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Short-Term Outcomes of Patients with Fragility Hip Fractures Infected with SARS-CoV-2 Managed in a COVID-19 Referral Hospital with an Orthogeriatric Team

Kiko A. Cortez, MD; Irewin A. Tabu, MD, FPOA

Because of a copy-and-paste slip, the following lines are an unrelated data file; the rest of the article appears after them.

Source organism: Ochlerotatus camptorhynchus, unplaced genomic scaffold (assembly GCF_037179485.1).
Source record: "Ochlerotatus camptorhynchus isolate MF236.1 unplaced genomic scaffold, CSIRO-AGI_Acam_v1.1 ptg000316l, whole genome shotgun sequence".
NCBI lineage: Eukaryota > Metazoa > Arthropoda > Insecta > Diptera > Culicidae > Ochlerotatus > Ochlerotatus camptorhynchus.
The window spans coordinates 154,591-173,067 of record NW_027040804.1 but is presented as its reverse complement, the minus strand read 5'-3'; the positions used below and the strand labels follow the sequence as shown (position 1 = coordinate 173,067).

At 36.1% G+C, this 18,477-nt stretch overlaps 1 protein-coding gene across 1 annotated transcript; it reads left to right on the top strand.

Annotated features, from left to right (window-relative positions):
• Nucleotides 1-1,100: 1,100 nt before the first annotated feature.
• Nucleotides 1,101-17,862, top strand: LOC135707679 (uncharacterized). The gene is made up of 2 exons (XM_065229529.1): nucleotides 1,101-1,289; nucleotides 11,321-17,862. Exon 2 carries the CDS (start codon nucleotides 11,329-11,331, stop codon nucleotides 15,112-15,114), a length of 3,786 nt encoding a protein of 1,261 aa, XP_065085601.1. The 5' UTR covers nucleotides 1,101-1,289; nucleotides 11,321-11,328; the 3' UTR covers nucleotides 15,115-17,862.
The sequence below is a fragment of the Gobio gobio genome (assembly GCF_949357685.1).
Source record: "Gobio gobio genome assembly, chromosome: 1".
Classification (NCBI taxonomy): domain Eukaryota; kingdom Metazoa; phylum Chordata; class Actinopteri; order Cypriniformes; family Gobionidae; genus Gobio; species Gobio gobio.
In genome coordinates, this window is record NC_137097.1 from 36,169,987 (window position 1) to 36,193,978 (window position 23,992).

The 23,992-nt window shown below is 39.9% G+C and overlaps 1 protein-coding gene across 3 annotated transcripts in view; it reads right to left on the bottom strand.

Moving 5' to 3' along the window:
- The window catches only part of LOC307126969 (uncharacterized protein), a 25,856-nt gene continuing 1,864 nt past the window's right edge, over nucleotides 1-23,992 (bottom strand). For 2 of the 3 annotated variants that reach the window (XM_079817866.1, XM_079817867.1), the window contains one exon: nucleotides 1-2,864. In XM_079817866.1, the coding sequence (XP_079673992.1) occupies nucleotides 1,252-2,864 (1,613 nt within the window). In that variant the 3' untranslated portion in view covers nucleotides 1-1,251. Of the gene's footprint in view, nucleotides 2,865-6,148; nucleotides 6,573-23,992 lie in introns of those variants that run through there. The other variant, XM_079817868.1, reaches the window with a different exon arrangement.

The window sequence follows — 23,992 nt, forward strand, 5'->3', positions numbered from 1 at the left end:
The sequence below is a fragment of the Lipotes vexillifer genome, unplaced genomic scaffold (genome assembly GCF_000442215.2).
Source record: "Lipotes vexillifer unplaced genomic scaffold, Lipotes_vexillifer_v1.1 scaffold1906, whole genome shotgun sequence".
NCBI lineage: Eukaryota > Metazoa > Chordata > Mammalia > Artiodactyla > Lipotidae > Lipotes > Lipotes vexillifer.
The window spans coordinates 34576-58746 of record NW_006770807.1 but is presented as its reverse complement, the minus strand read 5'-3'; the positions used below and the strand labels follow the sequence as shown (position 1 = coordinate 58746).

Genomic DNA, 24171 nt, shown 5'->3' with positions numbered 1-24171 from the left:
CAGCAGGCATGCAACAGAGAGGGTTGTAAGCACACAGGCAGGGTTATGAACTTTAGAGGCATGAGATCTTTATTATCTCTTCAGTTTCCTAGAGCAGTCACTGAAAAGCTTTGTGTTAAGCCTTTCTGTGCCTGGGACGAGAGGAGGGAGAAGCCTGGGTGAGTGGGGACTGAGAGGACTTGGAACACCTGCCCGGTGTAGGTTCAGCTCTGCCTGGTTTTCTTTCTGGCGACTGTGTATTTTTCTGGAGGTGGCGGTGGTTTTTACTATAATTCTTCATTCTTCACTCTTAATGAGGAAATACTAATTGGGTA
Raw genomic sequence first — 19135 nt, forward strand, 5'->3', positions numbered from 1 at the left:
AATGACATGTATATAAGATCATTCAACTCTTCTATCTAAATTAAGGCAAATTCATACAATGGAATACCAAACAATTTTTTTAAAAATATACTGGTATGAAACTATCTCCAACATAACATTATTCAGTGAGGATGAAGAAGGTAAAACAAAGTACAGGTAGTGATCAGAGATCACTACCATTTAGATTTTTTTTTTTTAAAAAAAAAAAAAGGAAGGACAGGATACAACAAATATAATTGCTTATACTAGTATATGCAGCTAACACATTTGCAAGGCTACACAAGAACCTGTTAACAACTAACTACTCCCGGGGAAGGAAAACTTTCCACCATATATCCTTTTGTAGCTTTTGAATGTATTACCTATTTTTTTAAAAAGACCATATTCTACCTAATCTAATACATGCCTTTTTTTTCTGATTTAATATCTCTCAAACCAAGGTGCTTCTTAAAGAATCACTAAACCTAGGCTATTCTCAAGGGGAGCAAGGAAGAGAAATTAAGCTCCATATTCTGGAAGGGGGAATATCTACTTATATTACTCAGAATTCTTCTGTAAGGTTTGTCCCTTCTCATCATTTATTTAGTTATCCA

Hip fractures in the elderly population is a significant cause of mortality and morbidity, with a huge economic impact to the healthcare system. Perioperative presence of COVID-19 infection in patients with acute fragility hip fracture complicates the decision-making process in the management of these patients. In this ambispective study, the patient database of a COVID-19 referral hospital with an orthogeriatric team was reviewed to determine the mortality and morbidity rates, and short-term functional outcomes of patients with coexisting COVID-19 and acute fragility hip fracture who underwent surgery. A total of 17 patients were admitted with preoperative COVID-19 infection and acute fragility hip fracture – 10 of which had surgery. Mean injury-to-admission and admission-to-surgery intervals were 7.0 and 4.6 days, respectively. Joint replacement procedures were done in all patients with a mean operative time of 162.9 minutes and an average blood loss of 395 ml. Thirty-day mortality and morbidity rates were 10% and 30%, respectively. Mean EuroQoL overall health score at short-term follow-up was 81.4. A multidisciplinary orthogeriatric team approach should be employed to expedite timely surgical intervention prior to the development of secondary complications and clinical deterioration, as well as to achieve the best outcomes in patients with coexisting asymptomatic and mild COVID-19 infection and acute fragility hip fracture.

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